Homework – my life preserver – who knew!?

Dusk is running feet, bicycle races, skinned knees, bedtime stories,

followed by lovers kisses, if the stars align,

if the bed can be dug out from the clothing,

if the engine still has some fuel,

if she can tolerate the explosions,

of forming new universes,

of sparks shooting out of her head,

rocking the universe, body dissolving.

 

Finally, under the stars, I tuck myself away saying

Tomorrow will be a new day

I won’t be tired, I wont

spill Malt’o’meal on my business top

nor have dog’s try to lick it off while pretending

the seriousness of adulthood.

I won’t forget,

I won’t be late…

 

The mockingbirds sing, knowing that is a lie –

tomorrow it will be another

amazing grace.

 

 

by Tama Cathers  4/23/18

Burnout and Stress, Health, Personal Wisdom, Writing, Yoga

This Month’s Challenge: Yoga Practice & Writing, Day 28

This Month’s Challenge: Yoga Practice & Writing, Day 28

 Here we are at the end of the first of two months of yoga and writing. I can tell you first off, that I am ever so grateful that I set the challenge up for 2 months. One month is clearly not enough.

A challenge is definitely a correct term. Every day, I have had to corral myself to do the most important things first – yoga and writing. I’ve witnessed in myself the tendency to go off track, over and over again. Gently and compassionately, I bring myself back on track saying, “Nope, you have to do your work first.” Because of this attitude, I have been much more efficient throughout my days. By forcing myself to do the things I have to do first, my attitude remains one that is focused on getting the essentials done.

We all likely know the adage ‘Do the Important Things First,’ but like me, we slide off that path. Bringing ourselves back takes work, but it pays off.  I feel proud each day about what I have done. I feel trust in myself, that I can fulfill my promises to myself.

Many times, we fail ourselves over and over. That results in losing that belief in ourselves. It is easy to come to not trust yourself. Choosing a difficult, but doable, task, and then succeed, helps renew that faith in ourselves.

I engage this challenge only on the days I don’t work outside the home. That means the days available are sometimes quite limited. However, I have only missed two days; one – for tax preparation, and one this week due to being in a work funk:

I missed yesterday. I decided that preparing a budget, and shopping for hiking gear for our Appalachian trial hike next week, took precedent over writing and yoga.  I spent most of the day at my computer. I felt restless. I was poorly attentive. Sometimes I was anxious and uncomfortable in my body. All day I plugged away at crunching numbers, then later, presenting them poorly. All day I was feeling – not great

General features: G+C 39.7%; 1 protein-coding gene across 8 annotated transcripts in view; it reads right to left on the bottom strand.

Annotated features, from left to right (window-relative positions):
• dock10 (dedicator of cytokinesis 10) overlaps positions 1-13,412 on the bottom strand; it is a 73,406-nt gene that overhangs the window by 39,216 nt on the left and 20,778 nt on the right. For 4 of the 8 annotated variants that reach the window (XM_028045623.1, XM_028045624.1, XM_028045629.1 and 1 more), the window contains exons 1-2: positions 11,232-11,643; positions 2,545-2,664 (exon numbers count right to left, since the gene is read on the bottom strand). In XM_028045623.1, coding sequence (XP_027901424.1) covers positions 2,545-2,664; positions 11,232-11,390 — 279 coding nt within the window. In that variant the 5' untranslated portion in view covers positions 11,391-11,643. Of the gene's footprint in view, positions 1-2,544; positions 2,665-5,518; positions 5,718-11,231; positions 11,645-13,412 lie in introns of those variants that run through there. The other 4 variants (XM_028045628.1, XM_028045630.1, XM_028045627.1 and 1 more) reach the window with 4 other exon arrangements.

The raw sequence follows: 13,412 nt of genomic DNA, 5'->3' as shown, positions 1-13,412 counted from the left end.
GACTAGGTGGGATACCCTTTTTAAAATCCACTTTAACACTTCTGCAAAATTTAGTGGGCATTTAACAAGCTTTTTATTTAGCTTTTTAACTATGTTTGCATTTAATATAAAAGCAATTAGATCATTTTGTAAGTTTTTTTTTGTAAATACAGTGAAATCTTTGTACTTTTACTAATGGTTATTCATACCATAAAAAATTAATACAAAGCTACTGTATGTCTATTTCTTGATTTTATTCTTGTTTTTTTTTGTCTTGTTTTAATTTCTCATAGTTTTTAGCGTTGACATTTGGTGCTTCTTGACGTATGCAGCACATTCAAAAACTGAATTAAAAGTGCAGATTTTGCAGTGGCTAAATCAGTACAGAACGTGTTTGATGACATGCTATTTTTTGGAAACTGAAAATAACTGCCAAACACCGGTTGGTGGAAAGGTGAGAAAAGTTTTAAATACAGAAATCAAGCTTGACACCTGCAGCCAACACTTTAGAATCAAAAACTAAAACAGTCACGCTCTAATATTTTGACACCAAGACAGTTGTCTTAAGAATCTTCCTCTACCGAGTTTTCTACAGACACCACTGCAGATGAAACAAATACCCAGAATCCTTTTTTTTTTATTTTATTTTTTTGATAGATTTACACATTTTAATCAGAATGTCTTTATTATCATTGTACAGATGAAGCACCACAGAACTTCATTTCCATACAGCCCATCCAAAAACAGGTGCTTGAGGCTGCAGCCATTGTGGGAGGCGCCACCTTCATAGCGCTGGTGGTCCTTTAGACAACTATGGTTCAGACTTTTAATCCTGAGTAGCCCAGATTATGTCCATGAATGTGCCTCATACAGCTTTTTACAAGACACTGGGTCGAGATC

I now know that these tasks did not deserve precedent. Clearly skipping my commitment was a mistake. It was not a devastating mistake, but regardless, it made it clear that nothing takes precedent over the thing that has precedent.

 

Today, I got up and went down to do my practice. The week had been full of work, so it was my first day on the mat all week. I found that today was the first day that I was disappointed my time was up, and I had to leave the mat. Like a cool science experiment, I wasn’t ready for ‘my lab’ to end.

It felt GREAT! I had missed it so much!

This is what I have been looking for; the day I feel something is out of alignment when I don’t do my practice. That is how you know you are starting to form a habit.  I recently read that it takes 28 – 256 days to form a habit, I only need to go another 3 to 230 days for it to be set. Yay!

What have been the other challenges and benefits? First, I have found resources within me. Without a teacher leading me, I have found my own practices. This has been particularly rich.

One day, I decided to do all the sun salutations I had easy access to. There are about 5-6 in my folder. For each one, the first time I looked at it and did it, I thought “well – this is stupid!” the next time, I wobbled through the salutation, while realizing there was some point or value to this particular exercise. The next several times, I let go and dove into the lesson in the practice. Not only did I have a great work out, but I got to see the pattern of my own resistance. I could note how it played out every time – even when I was aware of it!!! Fascinating. Really!